Rabat - Between the front and back covers of the Guinness Book of World Records lie pages immortalizing the stories of four Moroccans with the honor of joining the world's record breakers by virtue of their “unusual” qualities.
Rabat – Between the front and back covers of the Guinness Book of World Records lie pages immortalizing the stories of four Moroccans with the honor of joining the world’s record breakers by virtue of their “unusual” qualities.
Most of us have dreamed of some mention in the Guinness Book of World Records, etching our names in history, but the sobering truth is that this legacy is reserved for the truly unique.
The late King Moulay Ismail of Morocco, is one such figure whose name deserves mention in the Book of World Records for having fathered a total of 525 sons and 342 daughters. Moulay Ismaïl Ibn Sharif, who ruled Morocco from 1672 to 1727, was the first Moroccan to enter the Guinness Book of World Records. The 18th century Moroccan ruler holds the record number of offspring for any man in history.
According to the Guinness Book of World Records,” Ismaïl fathered 888 children.”
Based on a report by Dominique Busnot, a French diplomat who frequently traveled to Morocco, “the sultan may have actually fathered 1,171 children from four wives and 500 concubines by 1704. At that time, Ismaïl was 57 and had ruled for 32 years” (Live Science).
The same source reports that scientists suggest it was possible for the sultan to have fathered this number of children “if he had sex about once a day for 32 years. He certainly had enough women with whom to impregnate.”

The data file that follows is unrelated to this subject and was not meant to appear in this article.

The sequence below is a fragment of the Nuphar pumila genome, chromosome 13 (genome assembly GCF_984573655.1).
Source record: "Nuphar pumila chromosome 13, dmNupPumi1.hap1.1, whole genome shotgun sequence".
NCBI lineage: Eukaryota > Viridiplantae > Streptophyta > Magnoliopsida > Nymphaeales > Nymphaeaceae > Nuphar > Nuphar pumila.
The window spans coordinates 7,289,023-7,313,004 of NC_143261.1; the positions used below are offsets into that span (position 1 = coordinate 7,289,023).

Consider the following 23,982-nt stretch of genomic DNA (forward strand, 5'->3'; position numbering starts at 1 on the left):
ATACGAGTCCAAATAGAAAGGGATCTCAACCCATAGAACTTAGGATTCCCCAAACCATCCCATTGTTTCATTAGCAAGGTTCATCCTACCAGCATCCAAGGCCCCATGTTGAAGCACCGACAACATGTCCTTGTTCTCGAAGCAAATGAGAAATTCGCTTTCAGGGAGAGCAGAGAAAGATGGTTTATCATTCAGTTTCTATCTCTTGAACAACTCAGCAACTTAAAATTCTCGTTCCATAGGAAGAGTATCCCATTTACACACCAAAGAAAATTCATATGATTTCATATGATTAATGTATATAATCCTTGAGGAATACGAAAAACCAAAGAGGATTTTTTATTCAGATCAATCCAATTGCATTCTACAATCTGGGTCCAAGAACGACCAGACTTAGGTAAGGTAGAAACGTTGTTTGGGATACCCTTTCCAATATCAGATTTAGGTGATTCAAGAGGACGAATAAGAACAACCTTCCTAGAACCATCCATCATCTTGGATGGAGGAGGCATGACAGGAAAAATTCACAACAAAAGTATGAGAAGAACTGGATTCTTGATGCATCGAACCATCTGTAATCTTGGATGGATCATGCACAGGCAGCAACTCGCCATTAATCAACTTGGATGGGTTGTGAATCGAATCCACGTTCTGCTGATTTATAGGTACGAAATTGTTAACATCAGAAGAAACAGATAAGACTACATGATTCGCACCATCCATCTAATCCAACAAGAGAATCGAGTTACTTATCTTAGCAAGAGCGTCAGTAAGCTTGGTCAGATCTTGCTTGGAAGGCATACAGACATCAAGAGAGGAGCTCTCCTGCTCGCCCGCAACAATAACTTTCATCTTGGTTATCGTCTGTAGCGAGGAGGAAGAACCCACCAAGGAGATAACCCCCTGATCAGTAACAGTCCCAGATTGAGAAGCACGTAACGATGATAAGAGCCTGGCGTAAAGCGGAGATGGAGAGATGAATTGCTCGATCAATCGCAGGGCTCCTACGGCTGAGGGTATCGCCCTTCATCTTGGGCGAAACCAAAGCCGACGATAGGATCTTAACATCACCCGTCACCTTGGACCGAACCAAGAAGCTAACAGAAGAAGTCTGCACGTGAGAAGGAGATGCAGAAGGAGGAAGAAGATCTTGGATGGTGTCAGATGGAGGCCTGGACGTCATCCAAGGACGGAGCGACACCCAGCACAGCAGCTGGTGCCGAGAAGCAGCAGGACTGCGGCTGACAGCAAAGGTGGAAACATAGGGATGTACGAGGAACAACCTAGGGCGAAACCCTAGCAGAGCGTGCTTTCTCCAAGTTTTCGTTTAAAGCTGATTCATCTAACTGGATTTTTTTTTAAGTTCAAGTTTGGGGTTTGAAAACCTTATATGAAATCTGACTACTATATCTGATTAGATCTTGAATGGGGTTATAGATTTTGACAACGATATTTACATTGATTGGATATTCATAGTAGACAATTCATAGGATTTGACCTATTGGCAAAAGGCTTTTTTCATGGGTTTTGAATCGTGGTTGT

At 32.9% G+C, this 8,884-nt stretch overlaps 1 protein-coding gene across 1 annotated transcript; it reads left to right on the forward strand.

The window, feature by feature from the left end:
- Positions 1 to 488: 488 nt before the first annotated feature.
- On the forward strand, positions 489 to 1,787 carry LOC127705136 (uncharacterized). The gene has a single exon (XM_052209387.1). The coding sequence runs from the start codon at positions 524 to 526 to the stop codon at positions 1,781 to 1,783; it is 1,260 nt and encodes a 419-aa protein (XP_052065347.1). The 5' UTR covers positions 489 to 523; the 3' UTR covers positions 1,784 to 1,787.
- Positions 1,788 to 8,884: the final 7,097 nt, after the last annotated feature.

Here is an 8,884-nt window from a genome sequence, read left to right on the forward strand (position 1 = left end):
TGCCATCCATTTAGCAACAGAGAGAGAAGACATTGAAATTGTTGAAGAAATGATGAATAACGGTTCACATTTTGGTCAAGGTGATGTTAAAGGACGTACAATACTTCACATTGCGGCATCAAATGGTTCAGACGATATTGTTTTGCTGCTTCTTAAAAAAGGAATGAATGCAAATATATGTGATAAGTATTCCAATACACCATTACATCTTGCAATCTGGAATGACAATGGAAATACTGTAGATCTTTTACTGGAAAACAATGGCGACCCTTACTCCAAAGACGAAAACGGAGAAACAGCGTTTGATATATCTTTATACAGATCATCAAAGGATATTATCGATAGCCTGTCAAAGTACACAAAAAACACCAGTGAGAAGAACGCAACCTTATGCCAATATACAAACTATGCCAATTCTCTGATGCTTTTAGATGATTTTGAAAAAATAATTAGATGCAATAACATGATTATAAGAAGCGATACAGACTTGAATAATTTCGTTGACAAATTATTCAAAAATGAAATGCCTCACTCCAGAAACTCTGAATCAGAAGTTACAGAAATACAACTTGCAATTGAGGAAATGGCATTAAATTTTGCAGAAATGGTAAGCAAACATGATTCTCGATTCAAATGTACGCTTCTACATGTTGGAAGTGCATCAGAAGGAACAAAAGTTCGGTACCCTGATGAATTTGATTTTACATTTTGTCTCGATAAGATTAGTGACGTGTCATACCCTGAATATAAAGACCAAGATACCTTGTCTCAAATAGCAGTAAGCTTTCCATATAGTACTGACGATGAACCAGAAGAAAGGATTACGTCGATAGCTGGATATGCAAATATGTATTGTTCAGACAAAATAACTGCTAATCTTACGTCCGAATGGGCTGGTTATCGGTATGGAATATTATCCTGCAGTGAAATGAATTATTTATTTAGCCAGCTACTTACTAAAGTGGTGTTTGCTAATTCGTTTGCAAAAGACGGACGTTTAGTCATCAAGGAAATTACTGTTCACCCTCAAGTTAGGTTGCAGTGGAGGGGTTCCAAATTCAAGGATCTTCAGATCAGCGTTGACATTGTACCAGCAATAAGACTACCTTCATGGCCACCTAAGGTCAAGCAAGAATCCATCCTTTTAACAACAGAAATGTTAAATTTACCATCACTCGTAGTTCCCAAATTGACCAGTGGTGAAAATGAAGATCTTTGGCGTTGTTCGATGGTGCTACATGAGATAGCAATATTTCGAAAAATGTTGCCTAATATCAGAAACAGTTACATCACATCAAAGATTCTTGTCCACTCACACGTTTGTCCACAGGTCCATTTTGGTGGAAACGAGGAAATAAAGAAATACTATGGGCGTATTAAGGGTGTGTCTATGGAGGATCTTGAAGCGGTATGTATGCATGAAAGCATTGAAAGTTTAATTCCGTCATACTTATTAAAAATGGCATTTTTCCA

Tahar Douis, the man who carried the heaviest human pyramid
In 1979, Tahar Douis, Moroccan wrestler and circus entertainer earned a Guinness World Record by carrying the heaviest human pyramid on his shoulders. According to Guinness official website, Tahar Douis supported “12 members of the Hassani Troupe (three levels in height) weighing 771 kg (1,700 lb) on his shoulders, at BBC TV studios in Birmingham, UK on December 17 1979.”
Born in the 1950s in Marrakesh, Tahar Douis joined the street performers in Jamaa el Fna —the main square of Marrakesh, visited by locals and tourists— at the age of 6. When turned 16, Tahar moved to London, where he began performing with Circus Hassani.
In the 1980s, Tahar Douis met with the American Wrestler Bob Tiger who was impressed by the circus strong man. Tiger then convinced Tahar to go with him to Las Vegas, where he would set up a new Circus crew and become a professional wrestler.
Tahar Douis is also “legendary for hypnotizing alligators and then putting his head in their mouths.”
Brahim Takioullah, the man with world’s largest pair of feet
Khalid Takouillah, was born in Guelmim in 1982 and has made his way to the Guinness book for having the world’s largest pair of feet.
According to the Guinness official website, cases of elephantiasis excluded, “the biggest feet currently known are those of Brahim Takioullah (Morocco, b.1982) whose left foot measures 38.1 cm (1 ft 3 in) and right foot measures 37.5 cm (1 ft 2.76 in).” The measurements were taken in Paris, on May 24, 2011.
Brahim Takioullah is also the 2nd tallest man (after Sultan Kösen). He was measured by Dr Philippe Chanson, according to Guinness.
Khalid who currently live in Paris, had a massive growth spurt during his teens, growing three feet in just one year. No one thought to investigate his unusual size until he was 18.
Hicham El Guerrouj, the Moroccan athlete holding two world records
Morocco’s Hicham El Guerroug or “King of the Mile” was born in Berkan in 1974. He is recorded in history as the greatest middle distance runner of all time. In 1997, Hicham El Guerrouj set a new indoor best of 3:48.45 in the mile run in Belgium, a record undefeated to this day. In 1999, El Guerrouj broke a second record, after he timed 4:44.79 in the 2000-meter outdoor in Germany.
He is the current holder of the 1500-meter, mile and outdoor 2000-meter world records.
“The King of the Mile” is the only athlete to have won the gold in the 1500-meter run three times in a row. In 2004, he retired at the completion of the Athens Olympics, after winning gold in both the 1500-meter and the 5000-meter races.
Edited by Sahar Kian
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